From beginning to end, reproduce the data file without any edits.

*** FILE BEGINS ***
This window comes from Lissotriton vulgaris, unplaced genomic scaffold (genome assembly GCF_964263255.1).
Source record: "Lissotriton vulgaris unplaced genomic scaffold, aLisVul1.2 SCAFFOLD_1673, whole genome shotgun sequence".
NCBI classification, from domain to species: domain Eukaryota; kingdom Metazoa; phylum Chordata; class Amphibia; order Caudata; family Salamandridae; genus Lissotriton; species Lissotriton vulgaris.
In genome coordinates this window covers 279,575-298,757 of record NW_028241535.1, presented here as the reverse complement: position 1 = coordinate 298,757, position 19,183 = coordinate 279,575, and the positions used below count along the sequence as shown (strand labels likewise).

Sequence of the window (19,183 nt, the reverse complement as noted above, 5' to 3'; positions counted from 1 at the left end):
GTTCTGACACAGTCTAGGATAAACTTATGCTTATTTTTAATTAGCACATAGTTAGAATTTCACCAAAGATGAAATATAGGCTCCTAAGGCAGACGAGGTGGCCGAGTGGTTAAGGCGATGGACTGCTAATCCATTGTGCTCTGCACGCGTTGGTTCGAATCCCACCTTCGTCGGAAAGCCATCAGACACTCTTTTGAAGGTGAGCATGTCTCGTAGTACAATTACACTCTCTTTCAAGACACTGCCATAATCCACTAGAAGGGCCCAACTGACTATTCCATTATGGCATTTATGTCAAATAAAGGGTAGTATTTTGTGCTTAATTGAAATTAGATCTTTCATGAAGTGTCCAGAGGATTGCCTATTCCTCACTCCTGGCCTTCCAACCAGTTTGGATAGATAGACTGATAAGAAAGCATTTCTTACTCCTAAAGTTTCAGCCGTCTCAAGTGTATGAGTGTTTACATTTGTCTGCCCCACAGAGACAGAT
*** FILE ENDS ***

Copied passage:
This window comes from Lissotriton vulgaris, unplaced genomic scaffold (genome assembly GCF_964263255.1).
Source record: "Lissotriton vulgaris unplaced genomic scaffold, aLisVul1.2 SCAFFOLD_1673, whole genome shotgun sequence".
NCBI classification, from domain to species: domain Eukaryota; kingdom Metazoa; phylum Chordata; class Amphibia; order Caudata; family Salamandridae; genus Lissotriton; species Lissotriton vulgaris.
In genome coordinates this window covers 279,575-298,757 of record NW_028241535.1, presented here as the reverse complement: position 1 = coordinate 298,757, position 19,183 = coordinate 279,575, and the positions used below count along the sequence as shown (strand labels likewise).

Sequence of the window (19,183 nt, the reverse complement as noted above, 5' to 3'; positions counted from 1 at the left end):
GTTCTGACACAGTCTAGGATAAACTTATGCTTATTTTTAATTAGCACATAGTTAGAATTTCACCAAAGATGAAATATAGGCTCCTAAGGCAGACGAGGTGGCCGAGTGGTTAAGGCGATGGACTGCTAATCCATTGTGCTCTGCACGCGTTGGTTCGAATCCCACCTTCGTCGGAAAGCCATCAGACACTCTTTTGAAGGTGAGCATGTCTCGTAGTACAATTACACTCTCTTTCAAGACACTGCCATAATCCACTAGAAGGGCCCAACTGACTATTCCATTATGGCATTTATGTCAAATAAAGGGTAGTATTTTGTGCTTAATTGAAATTAGATCTTTCATGAAGTGTCCAGAGGATTGCCTATTCCTCACTCCTGGCCTTCCAACCAGTTTGGATAGATAGACTGATAAGAAAGCATTTCTTACTCCTAAAGTTTCAGCCGTCTCAAGTGTATGAGTGTTTACATTTGTCTGCCCCACAGAGACAGAT